War of the Rebellion: Serial 041 Page 0188 W. FLA., S. ALA., S. MISS., LA., TEX., N. MEX. Chapter XXXVIII.

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HEADQUARTERS DEFENSES OF NEW ORLEANS,

June 29, 1863.

GENERAL: Our victory at Donaldsonville was a brilliant affair; 100 of the enemy killed; wounded not known; prisoners, 120, including 1 lieutenant-colonel, 2 majors, 3 captains, and 5 lieutenants.

W. H. EMORY,

Brigadier-General, Commanding.

Major-General BANKS.

HEADQUARTERS DEFENSES OF NEW ORLEANS,

June 30, 1863.

COLONEL: The telegrams sent to headquarters have faithfully represented to you every movement made by our troops in the defense of the Opelousas Railway, Brashear City, and Donaldsonville. But it may be proper for me to give a connected history of events.

Brashear City was not in the list of what was turned over to me as the Defenses of New Orleans, but the critical condition of affairs there, and the inexperience of the officer in command, compelled me to assume control. On the 1st of June, I ordered Berwick City to be evacuated.

On the 7th, learning the troops at Brashear were in great disorder, especially the convalescents, and that the place was threatened by the enemy, and the lieutenant-colonel there in command having requested to be relieved, I sent Lieutenant-Colonel Stickney, Forty-seventh Massachusetts, the only officer available, to assume command. I also applied to Commodore Morris for a gunboat to be sent there, with which request he complied, at great inconvenience to the naval service.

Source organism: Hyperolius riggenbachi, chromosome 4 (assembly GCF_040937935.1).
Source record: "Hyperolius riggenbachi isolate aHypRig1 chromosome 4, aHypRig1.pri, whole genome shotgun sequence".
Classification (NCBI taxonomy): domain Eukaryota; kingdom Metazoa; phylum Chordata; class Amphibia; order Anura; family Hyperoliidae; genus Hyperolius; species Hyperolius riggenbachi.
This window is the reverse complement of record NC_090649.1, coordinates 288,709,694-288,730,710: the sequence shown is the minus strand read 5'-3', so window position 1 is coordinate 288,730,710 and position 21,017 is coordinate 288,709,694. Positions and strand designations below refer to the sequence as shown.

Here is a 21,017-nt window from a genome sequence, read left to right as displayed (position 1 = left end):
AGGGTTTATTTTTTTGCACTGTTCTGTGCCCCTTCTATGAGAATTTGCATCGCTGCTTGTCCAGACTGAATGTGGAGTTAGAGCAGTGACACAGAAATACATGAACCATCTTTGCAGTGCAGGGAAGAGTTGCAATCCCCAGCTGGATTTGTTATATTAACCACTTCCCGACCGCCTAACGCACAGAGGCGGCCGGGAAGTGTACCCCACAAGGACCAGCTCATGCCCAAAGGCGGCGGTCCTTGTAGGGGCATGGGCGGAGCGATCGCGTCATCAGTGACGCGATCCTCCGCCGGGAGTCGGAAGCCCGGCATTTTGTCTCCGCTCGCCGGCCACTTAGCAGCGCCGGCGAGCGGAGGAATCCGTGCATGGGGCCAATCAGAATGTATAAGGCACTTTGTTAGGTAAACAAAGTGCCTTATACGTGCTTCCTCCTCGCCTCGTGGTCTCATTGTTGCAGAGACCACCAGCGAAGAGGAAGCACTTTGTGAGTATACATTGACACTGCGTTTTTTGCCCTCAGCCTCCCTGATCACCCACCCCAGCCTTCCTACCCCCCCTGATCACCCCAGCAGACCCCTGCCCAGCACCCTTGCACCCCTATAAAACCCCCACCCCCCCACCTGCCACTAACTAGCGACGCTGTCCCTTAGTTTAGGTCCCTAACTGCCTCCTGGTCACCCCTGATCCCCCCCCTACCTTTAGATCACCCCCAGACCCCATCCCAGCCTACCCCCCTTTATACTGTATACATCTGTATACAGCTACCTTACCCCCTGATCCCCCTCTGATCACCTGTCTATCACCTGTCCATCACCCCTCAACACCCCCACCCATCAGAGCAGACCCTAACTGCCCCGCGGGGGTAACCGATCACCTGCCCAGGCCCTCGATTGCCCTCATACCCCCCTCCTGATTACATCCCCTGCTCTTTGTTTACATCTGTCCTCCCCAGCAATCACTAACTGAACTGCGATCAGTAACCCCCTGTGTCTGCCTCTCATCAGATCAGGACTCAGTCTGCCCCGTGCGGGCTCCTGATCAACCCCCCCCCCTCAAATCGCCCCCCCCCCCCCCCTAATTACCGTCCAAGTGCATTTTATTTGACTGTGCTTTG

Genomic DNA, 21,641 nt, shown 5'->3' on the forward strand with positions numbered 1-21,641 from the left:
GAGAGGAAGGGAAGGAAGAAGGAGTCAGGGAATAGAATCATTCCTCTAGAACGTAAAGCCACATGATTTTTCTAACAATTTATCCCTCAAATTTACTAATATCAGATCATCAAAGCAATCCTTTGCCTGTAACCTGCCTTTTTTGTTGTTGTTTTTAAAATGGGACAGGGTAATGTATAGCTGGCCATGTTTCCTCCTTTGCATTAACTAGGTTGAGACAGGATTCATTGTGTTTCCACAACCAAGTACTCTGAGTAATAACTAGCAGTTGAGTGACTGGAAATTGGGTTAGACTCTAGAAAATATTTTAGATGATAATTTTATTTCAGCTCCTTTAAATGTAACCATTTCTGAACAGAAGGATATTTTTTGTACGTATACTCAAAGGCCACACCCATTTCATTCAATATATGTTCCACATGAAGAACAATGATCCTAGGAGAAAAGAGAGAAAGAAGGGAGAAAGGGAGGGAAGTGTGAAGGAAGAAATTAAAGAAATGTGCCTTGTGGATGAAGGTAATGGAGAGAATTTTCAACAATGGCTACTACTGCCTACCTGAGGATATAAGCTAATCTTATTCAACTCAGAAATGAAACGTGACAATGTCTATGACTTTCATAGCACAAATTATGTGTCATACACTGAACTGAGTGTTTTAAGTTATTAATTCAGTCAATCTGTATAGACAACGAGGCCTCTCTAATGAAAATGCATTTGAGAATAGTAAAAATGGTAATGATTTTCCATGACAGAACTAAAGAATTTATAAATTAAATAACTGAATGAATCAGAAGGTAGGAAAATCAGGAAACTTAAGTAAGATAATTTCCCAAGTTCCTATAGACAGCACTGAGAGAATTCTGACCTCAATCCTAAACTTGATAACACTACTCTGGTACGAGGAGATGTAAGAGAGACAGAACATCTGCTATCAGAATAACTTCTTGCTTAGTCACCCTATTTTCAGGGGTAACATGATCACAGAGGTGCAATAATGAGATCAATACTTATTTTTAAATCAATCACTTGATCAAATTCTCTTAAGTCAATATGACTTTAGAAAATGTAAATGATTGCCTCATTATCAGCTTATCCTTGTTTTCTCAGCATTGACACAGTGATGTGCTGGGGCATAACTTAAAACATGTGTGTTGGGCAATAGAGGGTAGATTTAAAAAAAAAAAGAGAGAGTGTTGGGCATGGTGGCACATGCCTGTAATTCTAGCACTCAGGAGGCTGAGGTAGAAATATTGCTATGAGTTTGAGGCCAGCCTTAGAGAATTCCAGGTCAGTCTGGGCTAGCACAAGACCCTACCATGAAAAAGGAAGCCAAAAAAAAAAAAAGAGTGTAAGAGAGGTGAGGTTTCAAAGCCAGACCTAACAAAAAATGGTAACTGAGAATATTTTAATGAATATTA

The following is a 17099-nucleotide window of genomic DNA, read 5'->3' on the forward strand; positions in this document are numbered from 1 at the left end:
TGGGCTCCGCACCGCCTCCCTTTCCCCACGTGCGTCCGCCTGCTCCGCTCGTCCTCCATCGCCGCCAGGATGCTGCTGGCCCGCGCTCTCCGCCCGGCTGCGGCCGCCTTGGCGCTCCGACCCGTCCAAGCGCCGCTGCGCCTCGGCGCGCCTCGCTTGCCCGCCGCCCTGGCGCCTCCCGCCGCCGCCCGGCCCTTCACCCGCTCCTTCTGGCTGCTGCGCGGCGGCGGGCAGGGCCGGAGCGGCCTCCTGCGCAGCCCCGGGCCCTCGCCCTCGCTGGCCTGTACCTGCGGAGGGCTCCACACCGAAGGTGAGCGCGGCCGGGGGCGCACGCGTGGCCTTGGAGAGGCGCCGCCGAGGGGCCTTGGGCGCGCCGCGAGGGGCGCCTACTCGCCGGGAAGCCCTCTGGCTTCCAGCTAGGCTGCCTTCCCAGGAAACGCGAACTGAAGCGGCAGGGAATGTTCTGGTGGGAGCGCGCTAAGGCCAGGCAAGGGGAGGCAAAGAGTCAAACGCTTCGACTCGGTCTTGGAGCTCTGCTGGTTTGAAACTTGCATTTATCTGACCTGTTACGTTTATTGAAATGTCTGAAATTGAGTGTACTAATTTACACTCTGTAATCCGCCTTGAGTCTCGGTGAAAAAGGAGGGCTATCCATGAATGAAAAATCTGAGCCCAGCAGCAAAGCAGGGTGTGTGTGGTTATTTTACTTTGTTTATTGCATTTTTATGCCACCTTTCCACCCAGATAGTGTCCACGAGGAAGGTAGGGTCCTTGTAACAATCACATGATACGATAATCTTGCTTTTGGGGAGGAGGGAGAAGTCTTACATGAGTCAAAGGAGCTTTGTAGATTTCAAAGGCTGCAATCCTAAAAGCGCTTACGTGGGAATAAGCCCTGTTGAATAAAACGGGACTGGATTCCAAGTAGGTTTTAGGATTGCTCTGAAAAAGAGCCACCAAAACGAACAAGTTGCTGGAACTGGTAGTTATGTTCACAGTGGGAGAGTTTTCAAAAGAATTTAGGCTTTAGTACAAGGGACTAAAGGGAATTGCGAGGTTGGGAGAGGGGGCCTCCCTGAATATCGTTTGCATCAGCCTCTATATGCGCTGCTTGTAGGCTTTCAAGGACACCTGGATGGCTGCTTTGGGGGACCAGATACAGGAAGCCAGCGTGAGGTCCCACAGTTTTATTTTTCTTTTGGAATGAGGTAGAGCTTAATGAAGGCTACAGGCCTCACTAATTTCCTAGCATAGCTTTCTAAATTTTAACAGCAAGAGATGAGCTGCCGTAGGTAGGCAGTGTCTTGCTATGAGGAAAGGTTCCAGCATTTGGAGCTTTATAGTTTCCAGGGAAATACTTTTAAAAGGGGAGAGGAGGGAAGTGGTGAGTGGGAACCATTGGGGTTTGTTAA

Stickney at once commenced to put affairs in a proper condition, drove the enemy's pickets from the opposite bank of the river, and ascertained the enemy to be in considerable force.

On the 10th, after consulting with the general commanding, I ordered Fort Chene to be abandoned, as we had not force enough to hold it.

On the 17th, I warned Colonel Stickney that the enemy were planning a raid down the La Fourche, and on the 18th directed him to destroy every boat and scow he could find. I also re-enforced Donaldsonville, ordered it to be held to the last extremity, and asked Commodore Morris to send a gunboat there, which was done.

On the 20th, learning the enemy were mowing down the La Fourche in some strength, I directed Colonel Stickney, after guarding well his communications with Brashear, especially Bayou Boeuf, to proceed with all his available force to La Fourche Crossing. I also detached Colonel Cahill from this city to proceed to the support of Colonel Stckney with all the troops he could collect, leaving in this city only 250 men under Lieutenant-Colonel Stedman, Forty-second Massachusetts. A part of Colonel Cahill's command, the Twenty-sixth Massachusetts, under Lieutenant-Colonel Sawtell, united with Stickney that day, but before they had all got together, with a force of not more than 600 men, they repulsed very superior forces of the enemy, inflicting considerable loss, and in a manner which reflects the highest credit upon Lieutenant-Colonel Stickney and the men under his command.

The enemy withdrew, it was believed, in the direction of Brashear, intending to attack that place. Colonel Cahill, with his reserve, was immediately ordered forward to fall upon their rear. To overtake them was difficult, if not impossible, we having scarcely a squadron of cavalry and they at least three regiments of cavalry and twelve pieces of light artillery, and having also burned the bridge over the Chacahoula, from